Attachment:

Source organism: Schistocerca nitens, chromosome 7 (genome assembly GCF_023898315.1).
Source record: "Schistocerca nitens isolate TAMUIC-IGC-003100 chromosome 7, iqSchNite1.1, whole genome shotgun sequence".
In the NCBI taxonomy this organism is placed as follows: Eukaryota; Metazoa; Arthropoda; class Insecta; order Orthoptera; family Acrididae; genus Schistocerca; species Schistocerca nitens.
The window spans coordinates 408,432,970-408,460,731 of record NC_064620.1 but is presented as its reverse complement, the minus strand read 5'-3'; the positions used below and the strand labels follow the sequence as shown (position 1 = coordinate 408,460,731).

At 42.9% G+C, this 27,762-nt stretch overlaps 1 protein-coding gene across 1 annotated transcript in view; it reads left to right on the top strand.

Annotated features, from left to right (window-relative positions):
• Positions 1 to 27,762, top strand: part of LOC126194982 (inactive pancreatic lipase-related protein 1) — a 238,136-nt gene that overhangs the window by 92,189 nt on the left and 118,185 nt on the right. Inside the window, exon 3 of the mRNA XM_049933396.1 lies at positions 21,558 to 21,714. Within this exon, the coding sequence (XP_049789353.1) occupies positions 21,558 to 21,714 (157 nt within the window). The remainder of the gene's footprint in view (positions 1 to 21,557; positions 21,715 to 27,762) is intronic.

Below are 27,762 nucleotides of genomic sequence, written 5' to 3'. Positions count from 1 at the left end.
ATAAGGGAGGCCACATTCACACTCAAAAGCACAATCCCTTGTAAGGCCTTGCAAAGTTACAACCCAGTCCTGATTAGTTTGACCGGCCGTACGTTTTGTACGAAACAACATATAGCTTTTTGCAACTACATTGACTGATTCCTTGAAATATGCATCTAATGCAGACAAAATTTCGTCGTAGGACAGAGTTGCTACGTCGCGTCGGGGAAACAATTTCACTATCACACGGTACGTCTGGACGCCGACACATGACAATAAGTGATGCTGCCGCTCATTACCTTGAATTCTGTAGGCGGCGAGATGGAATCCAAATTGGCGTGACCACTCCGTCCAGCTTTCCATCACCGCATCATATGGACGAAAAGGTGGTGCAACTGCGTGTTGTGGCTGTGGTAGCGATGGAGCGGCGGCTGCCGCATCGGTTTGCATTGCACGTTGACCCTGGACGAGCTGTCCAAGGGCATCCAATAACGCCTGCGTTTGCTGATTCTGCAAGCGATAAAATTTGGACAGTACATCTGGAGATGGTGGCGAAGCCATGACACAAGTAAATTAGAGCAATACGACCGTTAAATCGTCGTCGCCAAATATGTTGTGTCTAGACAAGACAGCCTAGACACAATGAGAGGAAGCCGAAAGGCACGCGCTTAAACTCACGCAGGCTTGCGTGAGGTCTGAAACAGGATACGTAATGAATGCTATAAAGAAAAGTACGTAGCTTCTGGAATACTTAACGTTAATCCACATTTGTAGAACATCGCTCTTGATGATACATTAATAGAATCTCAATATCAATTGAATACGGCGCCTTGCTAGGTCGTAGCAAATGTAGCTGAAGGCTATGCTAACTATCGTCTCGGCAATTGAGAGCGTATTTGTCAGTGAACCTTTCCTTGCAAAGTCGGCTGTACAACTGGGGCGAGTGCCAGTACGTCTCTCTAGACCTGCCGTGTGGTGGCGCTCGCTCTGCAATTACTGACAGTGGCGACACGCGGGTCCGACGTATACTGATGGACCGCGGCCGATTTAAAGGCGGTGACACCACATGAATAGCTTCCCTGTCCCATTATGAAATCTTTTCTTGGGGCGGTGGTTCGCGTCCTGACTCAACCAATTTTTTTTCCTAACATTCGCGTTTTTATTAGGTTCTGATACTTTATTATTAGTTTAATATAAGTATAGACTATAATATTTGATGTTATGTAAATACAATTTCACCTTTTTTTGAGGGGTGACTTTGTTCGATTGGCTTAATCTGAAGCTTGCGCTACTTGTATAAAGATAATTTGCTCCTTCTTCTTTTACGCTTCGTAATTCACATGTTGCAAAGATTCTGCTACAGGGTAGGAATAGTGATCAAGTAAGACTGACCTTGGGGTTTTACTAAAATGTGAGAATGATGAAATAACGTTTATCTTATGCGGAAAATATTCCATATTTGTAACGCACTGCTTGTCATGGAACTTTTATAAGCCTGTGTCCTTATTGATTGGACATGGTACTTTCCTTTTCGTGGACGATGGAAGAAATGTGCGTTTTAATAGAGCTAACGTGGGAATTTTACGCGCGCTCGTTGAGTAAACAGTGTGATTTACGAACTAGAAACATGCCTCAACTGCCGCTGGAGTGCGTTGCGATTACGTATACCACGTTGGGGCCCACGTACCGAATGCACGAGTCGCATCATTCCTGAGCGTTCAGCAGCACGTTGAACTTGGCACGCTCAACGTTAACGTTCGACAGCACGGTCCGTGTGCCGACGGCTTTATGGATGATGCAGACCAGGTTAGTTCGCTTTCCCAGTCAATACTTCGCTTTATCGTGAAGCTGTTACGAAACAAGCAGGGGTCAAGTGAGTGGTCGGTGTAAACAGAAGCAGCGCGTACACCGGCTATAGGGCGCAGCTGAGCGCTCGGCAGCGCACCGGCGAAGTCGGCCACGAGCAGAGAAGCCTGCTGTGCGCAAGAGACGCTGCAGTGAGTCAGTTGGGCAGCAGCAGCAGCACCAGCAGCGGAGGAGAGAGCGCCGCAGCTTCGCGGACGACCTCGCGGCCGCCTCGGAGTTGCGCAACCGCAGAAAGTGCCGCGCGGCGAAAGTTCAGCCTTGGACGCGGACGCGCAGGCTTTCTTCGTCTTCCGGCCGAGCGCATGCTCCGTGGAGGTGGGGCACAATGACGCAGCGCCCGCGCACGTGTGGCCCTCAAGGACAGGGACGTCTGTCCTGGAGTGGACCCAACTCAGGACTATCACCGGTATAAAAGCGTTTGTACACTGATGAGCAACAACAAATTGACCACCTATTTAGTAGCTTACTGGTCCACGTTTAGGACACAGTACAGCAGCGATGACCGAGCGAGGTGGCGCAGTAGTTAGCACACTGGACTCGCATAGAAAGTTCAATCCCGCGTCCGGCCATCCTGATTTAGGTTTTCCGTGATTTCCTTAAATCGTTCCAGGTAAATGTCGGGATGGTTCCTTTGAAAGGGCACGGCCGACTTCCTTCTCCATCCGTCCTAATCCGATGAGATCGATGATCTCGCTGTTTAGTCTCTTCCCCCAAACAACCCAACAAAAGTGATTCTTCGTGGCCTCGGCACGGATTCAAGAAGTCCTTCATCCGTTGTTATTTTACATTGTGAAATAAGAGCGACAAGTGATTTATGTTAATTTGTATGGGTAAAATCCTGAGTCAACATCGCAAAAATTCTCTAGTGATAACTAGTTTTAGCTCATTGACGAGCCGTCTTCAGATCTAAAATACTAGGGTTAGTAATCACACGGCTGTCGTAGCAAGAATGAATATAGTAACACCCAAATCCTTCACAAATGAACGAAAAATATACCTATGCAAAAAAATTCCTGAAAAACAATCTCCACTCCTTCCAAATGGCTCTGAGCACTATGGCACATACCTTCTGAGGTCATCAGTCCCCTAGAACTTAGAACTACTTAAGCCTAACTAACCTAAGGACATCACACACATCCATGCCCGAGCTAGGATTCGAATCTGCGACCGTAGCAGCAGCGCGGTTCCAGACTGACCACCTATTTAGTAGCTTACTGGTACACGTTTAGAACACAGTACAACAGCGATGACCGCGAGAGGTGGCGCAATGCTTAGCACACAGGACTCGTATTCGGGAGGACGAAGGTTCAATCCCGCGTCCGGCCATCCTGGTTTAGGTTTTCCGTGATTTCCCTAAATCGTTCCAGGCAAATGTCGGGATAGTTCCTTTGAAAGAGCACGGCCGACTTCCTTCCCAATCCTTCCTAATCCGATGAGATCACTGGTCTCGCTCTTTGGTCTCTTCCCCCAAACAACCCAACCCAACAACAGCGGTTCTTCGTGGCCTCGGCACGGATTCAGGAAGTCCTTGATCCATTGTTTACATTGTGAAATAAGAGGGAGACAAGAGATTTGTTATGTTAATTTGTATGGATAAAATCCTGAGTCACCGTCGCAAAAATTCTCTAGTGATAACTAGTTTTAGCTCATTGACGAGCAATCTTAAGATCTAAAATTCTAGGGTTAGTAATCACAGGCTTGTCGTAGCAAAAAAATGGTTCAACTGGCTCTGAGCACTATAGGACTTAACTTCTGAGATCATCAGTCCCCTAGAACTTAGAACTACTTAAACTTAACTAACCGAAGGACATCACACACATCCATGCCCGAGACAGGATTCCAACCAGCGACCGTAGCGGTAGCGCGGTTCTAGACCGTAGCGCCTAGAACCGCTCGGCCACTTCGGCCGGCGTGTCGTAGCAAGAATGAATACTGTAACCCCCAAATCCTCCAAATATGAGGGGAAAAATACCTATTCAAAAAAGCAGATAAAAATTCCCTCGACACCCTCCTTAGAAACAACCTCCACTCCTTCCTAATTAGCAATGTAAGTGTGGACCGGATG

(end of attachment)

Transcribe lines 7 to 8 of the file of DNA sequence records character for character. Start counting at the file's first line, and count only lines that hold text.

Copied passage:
• Positions 1 to 27,762, top strand: part of LOC126194982 (inactive pancreatic lipase-related protein 1) — a 238,136-nt gene that overhangs the window by 92,189 nt on the left and 118,185 nt on the right. Inside the window, exon 3 of the mRNA XM_049933396.1 lies at positions 21,558 to 21,714. Within this exon, the coding sequence (XP_049789353.1) occupies positions 21,558 to 21,714 (157 nt within the window). The remainder of the gene's footprint in view (positions 1 to 21,557; positions 21,715 to 27,762) is intronic.

Below are 27,762 nucleotides of genomic sequence, written 5' to 3'. Positions count from 1 at the left end.